What I mean is that I need a regular expression that can match either something like this...

"I am a sentence."

or something like this...

"I am a sentence.

(notice the missing quotation mark at the end of the second one). My attempt at this so far is


but that isn't working. Thanks for the help!

Edit for clarity: I am intending for this to be something like a C style string. I want functionality that will match with a string even if the string is not closed properly.

  • 1
    You look for this? "[^"]*"? – trincot Jan 20 '17 at 23:27
  • 1
    How do you know the quote is missing? Is the end-of-line or the end-of-file that indicates the missing quote.... When you know that you can write the expression. – Brian Tompsett - 汤莱恩 Jan 20 '17 at 23:54
  • End of line indicates that the quote has ended – user3047641 Jan 20 '17 at 23:59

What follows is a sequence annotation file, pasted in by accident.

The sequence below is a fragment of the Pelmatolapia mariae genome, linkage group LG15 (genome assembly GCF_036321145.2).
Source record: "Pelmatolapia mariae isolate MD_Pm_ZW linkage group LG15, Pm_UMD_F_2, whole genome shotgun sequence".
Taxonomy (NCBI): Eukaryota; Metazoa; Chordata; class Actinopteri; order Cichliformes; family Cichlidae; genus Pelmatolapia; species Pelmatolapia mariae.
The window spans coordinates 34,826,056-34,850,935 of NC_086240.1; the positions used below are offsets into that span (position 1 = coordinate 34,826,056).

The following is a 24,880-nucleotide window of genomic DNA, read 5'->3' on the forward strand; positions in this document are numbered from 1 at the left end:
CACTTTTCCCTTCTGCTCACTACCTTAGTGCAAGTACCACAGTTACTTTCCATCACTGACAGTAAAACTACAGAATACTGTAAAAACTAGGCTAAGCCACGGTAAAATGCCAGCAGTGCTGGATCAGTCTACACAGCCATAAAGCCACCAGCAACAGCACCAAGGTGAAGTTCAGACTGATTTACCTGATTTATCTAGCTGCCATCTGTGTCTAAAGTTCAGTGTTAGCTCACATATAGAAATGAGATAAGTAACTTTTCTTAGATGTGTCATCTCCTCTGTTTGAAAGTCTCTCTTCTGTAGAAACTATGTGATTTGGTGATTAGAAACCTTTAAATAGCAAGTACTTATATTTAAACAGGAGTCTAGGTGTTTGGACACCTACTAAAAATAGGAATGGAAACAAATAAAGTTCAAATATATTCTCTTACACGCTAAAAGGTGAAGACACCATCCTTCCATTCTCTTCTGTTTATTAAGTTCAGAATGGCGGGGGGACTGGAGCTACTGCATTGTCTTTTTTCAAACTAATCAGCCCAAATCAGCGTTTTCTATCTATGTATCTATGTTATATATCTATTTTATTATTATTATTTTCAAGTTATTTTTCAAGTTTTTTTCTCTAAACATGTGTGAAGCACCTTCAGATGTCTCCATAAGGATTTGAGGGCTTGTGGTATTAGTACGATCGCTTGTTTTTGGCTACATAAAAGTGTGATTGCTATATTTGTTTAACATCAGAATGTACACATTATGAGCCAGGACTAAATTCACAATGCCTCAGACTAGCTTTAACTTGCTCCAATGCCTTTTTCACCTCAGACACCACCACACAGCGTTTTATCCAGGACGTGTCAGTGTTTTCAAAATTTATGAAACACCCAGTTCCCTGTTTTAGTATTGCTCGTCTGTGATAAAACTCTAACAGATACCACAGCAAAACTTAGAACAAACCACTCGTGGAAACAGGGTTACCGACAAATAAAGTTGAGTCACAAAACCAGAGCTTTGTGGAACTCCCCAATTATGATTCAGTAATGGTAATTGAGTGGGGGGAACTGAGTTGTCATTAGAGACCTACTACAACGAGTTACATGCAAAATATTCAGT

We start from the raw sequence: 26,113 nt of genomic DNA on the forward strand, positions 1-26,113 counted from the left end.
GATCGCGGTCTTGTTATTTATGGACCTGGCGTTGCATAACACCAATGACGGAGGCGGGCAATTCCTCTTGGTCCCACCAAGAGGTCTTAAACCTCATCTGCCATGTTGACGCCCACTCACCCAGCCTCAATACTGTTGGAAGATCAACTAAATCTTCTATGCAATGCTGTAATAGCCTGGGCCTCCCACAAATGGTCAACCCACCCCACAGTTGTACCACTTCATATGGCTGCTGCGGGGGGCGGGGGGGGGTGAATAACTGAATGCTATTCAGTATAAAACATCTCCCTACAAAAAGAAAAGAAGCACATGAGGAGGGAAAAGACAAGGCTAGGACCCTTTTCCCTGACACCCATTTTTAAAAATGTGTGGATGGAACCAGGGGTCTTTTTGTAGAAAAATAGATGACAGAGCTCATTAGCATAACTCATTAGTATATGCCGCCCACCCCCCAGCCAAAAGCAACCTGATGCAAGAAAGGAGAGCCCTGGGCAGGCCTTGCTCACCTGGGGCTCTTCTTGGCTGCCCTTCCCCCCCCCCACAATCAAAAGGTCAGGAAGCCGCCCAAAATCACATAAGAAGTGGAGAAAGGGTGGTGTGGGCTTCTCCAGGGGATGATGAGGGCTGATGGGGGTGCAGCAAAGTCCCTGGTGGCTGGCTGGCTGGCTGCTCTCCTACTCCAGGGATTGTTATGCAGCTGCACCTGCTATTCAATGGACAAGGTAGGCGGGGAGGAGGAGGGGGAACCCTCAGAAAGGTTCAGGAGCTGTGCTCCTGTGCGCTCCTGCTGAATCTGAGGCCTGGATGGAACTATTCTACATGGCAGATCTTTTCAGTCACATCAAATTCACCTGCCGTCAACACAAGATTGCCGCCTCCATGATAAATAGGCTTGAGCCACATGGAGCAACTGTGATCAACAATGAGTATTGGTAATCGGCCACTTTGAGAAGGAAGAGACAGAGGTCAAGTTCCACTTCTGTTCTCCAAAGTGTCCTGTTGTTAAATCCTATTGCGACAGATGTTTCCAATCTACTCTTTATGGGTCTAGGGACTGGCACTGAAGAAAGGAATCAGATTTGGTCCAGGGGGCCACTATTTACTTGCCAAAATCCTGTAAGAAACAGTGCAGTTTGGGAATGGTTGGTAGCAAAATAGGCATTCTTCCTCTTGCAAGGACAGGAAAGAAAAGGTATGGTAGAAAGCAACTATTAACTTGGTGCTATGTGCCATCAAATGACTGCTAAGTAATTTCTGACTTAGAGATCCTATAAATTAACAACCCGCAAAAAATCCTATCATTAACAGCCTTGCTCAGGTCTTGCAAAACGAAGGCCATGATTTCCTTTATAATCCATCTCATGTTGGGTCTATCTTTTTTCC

You could write the pattern as:


which only has two small changes:

  • It excludes newline characters inside the string, so that the invalid string will only match to the end of the line. (. does not match newline, but a negated character class does, unless of course the newline is explicitly negated.)

  • It makes the closing doubke quote optional rather than arbitrarily repeated.

However, it is hard to imagine a use case in which you just want to silently ignore the error. So I wiuld recommend writing two rules:

["](\\.|[^"\n])*["]   { /* valid string */ }
["](\\.|[^"\n])*      { /* invalid string */ }

Note that the first pattern is guaranteed to match a valid string because it will match one more character than the other pattern and (f)lex always goes with the longer match.

Also, writing two overlapping rules like that does not cause any execution overhead, because of the way (f)lex compiles the patterns. In effect, the common prefix is automatically factored out.

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